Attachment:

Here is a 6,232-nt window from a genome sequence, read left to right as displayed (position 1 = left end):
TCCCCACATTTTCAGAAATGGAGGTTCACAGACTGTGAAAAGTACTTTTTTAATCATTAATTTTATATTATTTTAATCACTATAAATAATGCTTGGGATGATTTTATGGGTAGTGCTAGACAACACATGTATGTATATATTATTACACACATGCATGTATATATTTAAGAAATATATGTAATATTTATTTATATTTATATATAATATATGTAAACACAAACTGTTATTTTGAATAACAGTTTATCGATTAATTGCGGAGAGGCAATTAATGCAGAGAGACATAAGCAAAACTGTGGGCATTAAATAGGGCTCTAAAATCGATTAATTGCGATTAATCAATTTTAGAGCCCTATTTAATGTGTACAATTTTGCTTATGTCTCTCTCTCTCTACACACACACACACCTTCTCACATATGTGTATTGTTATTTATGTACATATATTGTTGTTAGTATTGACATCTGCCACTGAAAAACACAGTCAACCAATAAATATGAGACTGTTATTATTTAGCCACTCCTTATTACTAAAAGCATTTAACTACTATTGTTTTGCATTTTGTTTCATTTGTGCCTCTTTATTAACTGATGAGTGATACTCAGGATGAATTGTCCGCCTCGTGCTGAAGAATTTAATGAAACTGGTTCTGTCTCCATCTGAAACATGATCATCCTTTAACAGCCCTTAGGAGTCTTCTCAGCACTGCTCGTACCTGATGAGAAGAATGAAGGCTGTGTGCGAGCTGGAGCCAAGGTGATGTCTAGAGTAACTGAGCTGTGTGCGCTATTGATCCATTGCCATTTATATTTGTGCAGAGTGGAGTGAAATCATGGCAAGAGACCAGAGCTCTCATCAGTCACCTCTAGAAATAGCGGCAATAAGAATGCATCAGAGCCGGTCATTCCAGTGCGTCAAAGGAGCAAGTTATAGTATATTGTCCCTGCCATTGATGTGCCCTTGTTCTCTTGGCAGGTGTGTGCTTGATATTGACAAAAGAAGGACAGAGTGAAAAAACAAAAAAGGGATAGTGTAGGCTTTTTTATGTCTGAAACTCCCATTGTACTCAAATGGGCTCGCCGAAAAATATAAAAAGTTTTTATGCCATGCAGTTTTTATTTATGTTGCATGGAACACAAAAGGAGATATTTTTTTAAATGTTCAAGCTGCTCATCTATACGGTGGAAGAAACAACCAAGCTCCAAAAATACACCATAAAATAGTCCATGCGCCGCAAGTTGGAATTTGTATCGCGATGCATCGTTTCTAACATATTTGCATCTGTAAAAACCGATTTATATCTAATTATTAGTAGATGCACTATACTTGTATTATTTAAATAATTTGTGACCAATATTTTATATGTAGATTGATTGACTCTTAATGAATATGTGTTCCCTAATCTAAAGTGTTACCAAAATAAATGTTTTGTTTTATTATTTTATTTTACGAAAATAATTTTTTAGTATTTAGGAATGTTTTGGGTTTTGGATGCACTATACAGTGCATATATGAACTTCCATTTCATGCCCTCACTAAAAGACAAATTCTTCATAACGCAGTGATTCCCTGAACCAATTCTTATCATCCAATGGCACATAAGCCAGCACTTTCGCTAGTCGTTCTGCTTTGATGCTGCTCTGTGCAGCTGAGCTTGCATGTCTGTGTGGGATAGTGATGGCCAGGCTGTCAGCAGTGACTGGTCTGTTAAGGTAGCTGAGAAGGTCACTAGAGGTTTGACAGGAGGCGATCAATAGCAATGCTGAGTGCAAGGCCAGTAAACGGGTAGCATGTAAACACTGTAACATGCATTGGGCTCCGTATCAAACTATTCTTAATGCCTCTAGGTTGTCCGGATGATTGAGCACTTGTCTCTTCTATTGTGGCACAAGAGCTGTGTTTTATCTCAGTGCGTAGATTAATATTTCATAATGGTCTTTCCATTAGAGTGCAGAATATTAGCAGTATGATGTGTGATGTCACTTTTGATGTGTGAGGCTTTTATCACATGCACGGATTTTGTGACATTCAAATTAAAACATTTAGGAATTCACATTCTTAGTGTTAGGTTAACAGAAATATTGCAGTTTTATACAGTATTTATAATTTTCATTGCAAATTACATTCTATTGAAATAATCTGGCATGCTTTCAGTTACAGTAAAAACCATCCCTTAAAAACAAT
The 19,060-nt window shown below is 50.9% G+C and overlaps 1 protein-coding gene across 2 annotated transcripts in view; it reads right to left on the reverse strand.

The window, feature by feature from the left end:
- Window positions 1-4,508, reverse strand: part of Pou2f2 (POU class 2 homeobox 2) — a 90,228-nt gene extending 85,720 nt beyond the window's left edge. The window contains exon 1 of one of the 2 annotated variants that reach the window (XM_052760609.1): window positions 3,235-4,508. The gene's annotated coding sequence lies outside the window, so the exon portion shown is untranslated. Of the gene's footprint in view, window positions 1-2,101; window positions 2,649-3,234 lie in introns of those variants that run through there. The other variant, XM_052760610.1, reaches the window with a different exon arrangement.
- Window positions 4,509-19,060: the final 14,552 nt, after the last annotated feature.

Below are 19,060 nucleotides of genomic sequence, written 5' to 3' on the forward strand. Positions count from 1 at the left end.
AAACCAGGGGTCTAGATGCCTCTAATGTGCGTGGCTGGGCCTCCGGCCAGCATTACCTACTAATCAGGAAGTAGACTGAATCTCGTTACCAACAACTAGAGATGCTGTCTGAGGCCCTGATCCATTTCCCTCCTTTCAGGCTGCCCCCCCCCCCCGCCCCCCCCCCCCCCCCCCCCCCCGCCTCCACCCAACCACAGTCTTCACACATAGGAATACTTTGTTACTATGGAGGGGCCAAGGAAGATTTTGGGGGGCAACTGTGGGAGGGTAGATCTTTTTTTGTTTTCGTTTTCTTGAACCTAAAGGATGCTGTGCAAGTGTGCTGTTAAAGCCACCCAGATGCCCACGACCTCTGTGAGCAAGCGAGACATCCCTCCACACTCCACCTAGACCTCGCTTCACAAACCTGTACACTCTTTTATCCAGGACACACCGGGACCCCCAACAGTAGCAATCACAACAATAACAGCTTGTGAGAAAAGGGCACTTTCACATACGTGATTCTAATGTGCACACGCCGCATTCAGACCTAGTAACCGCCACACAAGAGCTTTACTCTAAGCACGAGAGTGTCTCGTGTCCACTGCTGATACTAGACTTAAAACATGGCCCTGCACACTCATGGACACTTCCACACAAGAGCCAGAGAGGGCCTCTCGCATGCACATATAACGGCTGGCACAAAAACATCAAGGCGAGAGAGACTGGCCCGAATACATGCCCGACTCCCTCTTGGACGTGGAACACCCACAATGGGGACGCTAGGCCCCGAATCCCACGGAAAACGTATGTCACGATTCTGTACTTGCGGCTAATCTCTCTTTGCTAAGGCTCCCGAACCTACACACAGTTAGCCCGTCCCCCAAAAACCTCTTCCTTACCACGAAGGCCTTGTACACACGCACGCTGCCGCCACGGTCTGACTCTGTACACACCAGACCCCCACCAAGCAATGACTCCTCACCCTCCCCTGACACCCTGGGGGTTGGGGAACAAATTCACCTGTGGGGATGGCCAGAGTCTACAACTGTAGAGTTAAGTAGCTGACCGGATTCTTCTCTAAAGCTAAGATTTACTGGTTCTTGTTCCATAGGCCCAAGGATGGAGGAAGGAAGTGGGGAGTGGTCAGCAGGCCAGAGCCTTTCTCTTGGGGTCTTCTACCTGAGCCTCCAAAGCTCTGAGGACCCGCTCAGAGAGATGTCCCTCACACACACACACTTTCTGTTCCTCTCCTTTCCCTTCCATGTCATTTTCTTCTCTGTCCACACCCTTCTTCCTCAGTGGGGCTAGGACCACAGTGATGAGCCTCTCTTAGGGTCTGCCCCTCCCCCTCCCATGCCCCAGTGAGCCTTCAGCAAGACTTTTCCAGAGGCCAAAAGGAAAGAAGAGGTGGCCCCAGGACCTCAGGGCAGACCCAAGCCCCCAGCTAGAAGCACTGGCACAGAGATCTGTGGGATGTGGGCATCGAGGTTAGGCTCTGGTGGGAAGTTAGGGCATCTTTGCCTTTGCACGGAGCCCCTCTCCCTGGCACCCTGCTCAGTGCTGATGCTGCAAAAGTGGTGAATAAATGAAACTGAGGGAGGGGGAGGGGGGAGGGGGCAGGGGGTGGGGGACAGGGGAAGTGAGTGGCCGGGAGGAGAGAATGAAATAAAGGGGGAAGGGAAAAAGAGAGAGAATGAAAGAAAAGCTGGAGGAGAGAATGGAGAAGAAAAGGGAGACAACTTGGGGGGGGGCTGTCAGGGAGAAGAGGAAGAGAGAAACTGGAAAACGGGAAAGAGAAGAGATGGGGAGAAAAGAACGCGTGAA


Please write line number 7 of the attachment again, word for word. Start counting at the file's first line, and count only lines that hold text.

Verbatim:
Below are 19,060 nucleotides of genomic sequence, written 5' to 3' on the forward strand. Positions count from 1 at the left end.